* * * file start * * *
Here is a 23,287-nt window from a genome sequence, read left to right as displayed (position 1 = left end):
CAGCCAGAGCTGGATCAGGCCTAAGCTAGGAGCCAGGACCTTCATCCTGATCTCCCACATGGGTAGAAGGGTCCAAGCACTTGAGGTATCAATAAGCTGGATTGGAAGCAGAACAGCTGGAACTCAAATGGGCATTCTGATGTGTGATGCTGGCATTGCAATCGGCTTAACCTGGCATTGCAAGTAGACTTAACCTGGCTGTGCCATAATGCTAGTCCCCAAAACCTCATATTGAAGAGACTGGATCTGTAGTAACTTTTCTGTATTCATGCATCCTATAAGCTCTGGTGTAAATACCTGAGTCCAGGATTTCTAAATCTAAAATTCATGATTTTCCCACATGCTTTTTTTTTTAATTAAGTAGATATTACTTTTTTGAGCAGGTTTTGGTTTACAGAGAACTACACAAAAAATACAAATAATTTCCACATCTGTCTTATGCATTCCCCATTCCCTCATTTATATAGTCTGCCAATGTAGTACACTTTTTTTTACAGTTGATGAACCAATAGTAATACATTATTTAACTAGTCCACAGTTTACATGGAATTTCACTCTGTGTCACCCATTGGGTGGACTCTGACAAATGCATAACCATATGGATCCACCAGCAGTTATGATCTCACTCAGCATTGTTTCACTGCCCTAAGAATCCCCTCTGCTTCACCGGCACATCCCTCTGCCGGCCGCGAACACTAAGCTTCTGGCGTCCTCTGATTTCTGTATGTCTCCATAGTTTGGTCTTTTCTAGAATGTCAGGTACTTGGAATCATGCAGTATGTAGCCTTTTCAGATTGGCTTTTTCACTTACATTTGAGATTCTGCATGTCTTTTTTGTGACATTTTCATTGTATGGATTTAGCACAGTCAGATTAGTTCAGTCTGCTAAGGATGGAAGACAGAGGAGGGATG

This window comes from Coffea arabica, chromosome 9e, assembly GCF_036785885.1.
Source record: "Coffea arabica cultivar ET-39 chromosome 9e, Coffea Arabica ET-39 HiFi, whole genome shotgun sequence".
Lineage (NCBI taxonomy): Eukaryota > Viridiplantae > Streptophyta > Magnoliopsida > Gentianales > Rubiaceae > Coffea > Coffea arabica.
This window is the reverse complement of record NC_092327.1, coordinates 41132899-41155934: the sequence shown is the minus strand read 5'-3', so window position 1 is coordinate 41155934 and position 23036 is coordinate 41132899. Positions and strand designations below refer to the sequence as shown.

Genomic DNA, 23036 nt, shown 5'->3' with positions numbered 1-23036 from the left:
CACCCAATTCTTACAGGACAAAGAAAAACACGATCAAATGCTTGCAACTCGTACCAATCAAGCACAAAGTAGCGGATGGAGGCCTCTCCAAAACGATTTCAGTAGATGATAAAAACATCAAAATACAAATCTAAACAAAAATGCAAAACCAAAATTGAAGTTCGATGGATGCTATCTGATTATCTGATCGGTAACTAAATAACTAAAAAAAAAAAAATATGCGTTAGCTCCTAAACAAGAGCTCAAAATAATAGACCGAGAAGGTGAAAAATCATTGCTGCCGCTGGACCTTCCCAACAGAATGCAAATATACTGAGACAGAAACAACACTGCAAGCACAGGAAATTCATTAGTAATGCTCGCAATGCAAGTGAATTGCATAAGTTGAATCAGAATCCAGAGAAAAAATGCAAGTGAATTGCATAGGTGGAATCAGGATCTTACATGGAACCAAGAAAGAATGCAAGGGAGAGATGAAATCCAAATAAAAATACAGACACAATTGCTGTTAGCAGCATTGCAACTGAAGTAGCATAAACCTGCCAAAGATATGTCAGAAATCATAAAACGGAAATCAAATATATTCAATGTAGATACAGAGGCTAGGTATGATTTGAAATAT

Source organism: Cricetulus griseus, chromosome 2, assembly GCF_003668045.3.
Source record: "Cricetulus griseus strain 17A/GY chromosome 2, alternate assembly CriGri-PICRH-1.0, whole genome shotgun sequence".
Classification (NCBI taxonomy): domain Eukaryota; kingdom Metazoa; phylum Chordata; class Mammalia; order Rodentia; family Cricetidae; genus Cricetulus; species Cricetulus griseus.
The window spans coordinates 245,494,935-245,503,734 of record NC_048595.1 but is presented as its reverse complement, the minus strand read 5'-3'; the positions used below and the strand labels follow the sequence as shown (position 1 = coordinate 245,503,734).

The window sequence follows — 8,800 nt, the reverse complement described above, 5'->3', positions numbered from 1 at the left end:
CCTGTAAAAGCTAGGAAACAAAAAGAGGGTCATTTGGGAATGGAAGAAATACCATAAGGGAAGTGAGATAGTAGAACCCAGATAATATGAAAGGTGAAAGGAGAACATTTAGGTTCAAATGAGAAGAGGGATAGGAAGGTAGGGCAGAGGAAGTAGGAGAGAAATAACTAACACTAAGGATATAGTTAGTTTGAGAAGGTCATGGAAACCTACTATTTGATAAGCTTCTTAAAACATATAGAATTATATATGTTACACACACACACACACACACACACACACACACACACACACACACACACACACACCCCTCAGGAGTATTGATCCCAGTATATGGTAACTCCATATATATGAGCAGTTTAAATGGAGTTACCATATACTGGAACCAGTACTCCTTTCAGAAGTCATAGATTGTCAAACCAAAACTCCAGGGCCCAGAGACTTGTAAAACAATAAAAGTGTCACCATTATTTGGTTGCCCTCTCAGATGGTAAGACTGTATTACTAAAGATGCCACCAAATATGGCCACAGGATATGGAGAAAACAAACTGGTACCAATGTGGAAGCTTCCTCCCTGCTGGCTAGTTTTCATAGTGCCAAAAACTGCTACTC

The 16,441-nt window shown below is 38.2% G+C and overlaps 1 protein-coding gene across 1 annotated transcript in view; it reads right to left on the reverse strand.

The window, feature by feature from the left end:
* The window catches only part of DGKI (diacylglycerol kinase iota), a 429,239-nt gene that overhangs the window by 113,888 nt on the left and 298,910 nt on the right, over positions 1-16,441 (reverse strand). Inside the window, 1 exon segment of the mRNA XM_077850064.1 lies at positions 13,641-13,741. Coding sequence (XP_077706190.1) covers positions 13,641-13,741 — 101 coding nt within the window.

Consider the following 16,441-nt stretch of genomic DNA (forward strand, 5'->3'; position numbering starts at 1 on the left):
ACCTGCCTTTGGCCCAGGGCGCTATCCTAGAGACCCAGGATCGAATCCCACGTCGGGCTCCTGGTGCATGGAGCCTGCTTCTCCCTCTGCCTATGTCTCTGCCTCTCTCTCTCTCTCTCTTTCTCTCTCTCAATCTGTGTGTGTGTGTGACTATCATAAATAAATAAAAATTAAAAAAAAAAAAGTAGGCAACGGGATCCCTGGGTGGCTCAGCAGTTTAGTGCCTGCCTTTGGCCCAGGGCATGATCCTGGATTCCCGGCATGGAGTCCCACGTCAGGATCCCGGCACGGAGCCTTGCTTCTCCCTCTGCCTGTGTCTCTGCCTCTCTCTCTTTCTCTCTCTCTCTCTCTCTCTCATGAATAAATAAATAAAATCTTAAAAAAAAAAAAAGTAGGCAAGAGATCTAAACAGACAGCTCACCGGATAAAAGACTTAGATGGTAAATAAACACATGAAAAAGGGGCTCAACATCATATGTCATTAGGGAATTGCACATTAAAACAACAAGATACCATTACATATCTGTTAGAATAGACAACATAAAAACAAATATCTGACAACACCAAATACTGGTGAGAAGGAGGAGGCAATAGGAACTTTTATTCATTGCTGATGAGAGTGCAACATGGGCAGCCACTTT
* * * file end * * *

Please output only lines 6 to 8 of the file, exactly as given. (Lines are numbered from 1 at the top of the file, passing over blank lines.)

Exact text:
This window is the reverse complement of record NC_092327.1, coordinates 41132899-41155934: the sequence shown is the minus strand read 5'-3', so window position 1 is coordinate 41155934 and position 23036 is coordinate 41132899. Positions and strand designations below refer to the sequence as shown.

Genomic DNA, 23036 nt, shown 5'->3' with positions numbered 1-23036 from the left:
CACCCAATTCTTACAGGACAAAGAAAAACACGATCAAATGCTTGCAACTCGTACCAATCAAGCACAAAGTAGCGGATGGAGGCCTCTCCAAAACGATTTCAGTAGATGATAAAAACATCAAAATACAAATCTAAACAAAAATGCAAAACCAAAATTGAAGTTCGATGGATGCTATCTGATTATCTGATCGGTAACTAAATAACTAAAAAAAAAAAAATATGCGTTAGCTCCTAAACAAGAGCTCAAAATAATAGACCGAGAAGGTGAAAAATCATTGCTGCCGCTGGACCTTCCCAACAGAATGCAAATATACTGAGACAGAAACAACACTGCAAGCACAGGAAATTCATTAGTAATGCTCGCAATGCAAGTGAATTGCATAAGTTGAATCAGAATCCAGAGAAAAAATGCAAGTGAATTGCATAGGTGGAATCAGGATCTTACATGGAACCAAGAAAGAATGCAAGGGAGAGATGAAATCCAAATAAAAATACAGACACAATTGCTGTTAGCAGCATTGCAACTGAAGTAGCATAAACCTGCCAAAGATATGTCAGAAATCATAAAACGGAAATCAAATATATTCAATGTAGATACAGAGGCTAGGTATGATTTGAAATAT